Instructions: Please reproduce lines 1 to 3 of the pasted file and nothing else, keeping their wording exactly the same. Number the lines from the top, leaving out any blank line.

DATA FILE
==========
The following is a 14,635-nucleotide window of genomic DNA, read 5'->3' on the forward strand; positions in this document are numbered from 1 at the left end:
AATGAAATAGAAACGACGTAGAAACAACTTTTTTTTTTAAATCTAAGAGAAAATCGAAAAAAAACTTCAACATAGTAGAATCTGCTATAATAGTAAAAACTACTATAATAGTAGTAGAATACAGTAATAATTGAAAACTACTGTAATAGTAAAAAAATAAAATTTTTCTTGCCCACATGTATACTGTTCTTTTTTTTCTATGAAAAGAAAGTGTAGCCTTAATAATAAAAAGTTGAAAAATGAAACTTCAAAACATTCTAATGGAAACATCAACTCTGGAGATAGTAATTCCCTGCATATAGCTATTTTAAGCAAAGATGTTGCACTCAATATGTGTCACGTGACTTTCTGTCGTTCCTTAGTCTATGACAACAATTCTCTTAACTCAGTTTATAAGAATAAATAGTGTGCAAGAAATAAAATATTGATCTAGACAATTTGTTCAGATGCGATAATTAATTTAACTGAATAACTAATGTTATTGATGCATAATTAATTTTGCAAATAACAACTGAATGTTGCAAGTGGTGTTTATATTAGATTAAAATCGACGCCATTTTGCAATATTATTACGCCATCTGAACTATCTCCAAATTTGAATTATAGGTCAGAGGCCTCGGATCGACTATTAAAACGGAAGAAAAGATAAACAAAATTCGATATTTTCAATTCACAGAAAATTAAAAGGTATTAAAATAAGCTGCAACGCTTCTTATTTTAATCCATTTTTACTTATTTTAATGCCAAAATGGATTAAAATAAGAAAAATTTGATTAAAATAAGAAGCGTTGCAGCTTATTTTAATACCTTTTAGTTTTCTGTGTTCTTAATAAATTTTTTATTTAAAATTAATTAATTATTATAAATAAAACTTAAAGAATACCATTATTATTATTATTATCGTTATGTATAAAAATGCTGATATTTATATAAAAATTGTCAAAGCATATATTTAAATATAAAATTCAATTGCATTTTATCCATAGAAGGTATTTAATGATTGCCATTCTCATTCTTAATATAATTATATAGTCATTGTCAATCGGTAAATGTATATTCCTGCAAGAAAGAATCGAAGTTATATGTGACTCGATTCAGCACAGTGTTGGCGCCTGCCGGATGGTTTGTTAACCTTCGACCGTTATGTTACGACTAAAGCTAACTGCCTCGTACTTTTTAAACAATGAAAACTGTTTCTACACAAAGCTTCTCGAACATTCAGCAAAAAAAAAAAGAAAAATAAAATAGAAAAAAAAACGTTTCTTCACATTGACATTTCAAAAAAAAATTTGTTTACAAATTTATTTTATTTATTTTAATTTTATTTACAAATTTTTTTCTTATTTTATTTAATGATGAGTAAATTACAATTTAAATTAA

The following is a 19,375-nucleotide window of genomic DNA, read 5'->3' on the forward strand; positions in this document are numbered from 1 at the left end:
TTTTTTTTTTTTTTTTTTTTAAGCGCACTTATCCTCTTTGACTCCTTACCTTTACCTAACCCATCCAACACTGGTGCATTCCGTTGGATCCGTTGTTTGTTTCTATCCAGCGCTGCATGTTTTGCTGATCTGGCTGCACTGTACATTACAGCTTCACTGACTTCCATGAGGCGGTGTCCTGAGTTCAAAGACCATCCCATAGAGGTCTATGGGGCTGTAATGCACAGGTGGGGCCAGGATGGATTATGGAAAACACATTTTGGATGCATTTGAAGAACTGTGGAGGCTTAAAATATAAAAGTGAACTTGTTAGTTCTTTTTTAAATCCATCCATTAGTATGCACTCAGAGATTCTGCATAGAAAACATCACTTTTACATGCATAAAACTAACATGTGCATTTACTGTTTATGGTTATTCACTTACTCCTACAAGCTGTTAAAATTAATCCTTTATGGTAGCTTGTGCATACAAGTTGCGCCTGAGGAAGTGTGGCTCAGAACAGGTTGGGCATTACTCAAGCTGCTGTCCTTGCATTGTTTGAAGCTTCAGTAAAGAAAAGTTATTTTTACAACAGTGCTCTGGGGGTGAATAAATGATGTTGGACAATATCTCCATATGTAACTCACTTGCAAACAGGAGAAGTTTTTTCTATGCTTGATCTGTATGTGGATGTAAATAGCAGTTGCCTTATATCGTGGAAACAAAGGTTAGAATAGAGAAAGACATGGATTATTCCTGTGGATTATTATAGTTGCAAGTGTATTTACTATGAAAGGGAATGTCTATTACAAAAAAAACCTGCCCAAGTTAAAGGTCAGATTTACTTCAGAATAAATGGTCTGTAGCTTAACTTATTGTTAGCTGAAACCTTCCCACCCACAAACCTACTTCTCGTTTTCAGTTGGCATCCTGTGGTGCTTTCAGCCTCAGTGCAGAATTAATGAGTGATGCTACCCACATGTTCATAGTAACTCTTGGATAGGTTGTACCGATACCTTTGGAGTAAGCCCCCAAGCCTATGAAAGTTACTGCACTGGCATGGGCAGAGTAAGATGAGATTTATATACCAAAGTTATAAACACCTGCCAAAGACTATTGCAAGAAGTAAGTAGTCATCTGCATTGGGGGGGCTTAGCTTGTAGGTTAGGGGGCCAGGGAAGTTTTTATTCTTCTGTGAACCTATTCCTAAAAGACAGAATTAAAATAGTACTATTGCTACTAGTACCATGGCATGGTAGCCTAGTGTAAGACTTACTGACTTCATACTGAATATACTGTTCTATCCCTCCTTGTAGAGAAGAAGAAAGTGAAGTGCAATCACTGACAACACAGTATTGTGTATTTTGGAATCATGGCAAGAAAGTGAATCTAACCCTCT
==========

The following is a 14,635-nucleotide window of genomic DNA, read 5'->3' on the forward strand; positions in this document are numbered from 1 at the left end:
AATGAAATAGAAACGACGTAGAAACAACTTTTTTTTTTAAATCTAAGAGAAAATCGAAAAAAAACTTCAACATAGTAGAATCTGCTATAATAGTAAAAACTACTATAATAGTAGTAGAATACAGTAATAATTGAAAACTACTGTAATAGTAAAAAAATAAAATTTTTCTTGCCCACATGTATACTGTTCTTTTTTTTCTATGAAAAGAAAGTGTAGCCTTAATAATAAAAAGTTGAAAAATGAAACTTCAAAACATTCTAATGGAAACATCAACTCTGGAGATAGTAATTCCCTGCATATAGCTATTTTAAGCAAAGATGTTGCACTCAATATGTGTCACGTGACTTTCTGTCGTTCCTTAGTCTATGACAACAATTCTCTTAACTCAGTTTATAAGAATAAATAGTGTGCAAGAAATAAAATATTGATCTAGACAATTTGTTCAGATGCGATAATTAATTTAACTGAATAACTAATGTTATTGATGCATAATTAATTTTGCAAATAACAACTGAATGTTGCAAGTGGTGTTTATATTAGATTAAAATCGACGCCATTTTGCAATATTATTACGCCATCTGAACTATCTCCAAATTTGAATTATAGGTCAGAGGCCTCGGATCGACTATTAAAACGGAAGAAAAGATAAACAAAATTCGATATTTTCAATTCACAGAAAATTAAAAGGTATTAAAATAAGCTGCAACGCTTCTTATTTTAATCCATTTTTACTTATTTTAATGCCAAAATGGATTAAAATAAGAAAAATTTGATTAAAATAAGAAGCGTTGCAGCTTATTTTAATACCTTTTAGTTTTCTGTGTTCTTAATAAATTTTTTATTTAAAATTAATTAATTATTATAAATAAAACTTAAAGAATACCATTATTATTATTATTATCGTTATGTATAAAAATGCTGATATTTATATAAAAATTGTCAAAGCATATATTTAAATATAAAATTCAATTGCATTTTATCCATAGAAGGTATTTAATGATTGCCATTCTCATTCTTAATATAATTATATAGTCATTGTCAATCGGTAAATGTATATTCCTGCAAGAAAGAATCGAAGTTATATGTGACTCGATTCAGCACAGTGTTGGCGCCTGCCGGATGGTTTGTTAACCTTCGACCGTTATGTTACGACTAAAGCTAACTGCCTCGTACTTTTTAAACAATGAAAACTGTTTCTACACAAAGCTTCTCGAACATTCAGCAAAAAAAAAAAGAAAAATAAAATAGAAAAAAAAACGTTTCTTCACATTGACATTTCAAAAAAAAATTTGTTTACAAATTTATTTTATTTATTTTAATTTTATTTACAAATTTTTTTCTTATTTTATTTAATGATGAGTAAATTACAATTTAAATTAA

The following is a 19,375-nucleotide window of genomic DNA, read 5'->3' on the forward strand; positions in this document are numbered from 1 at the left end: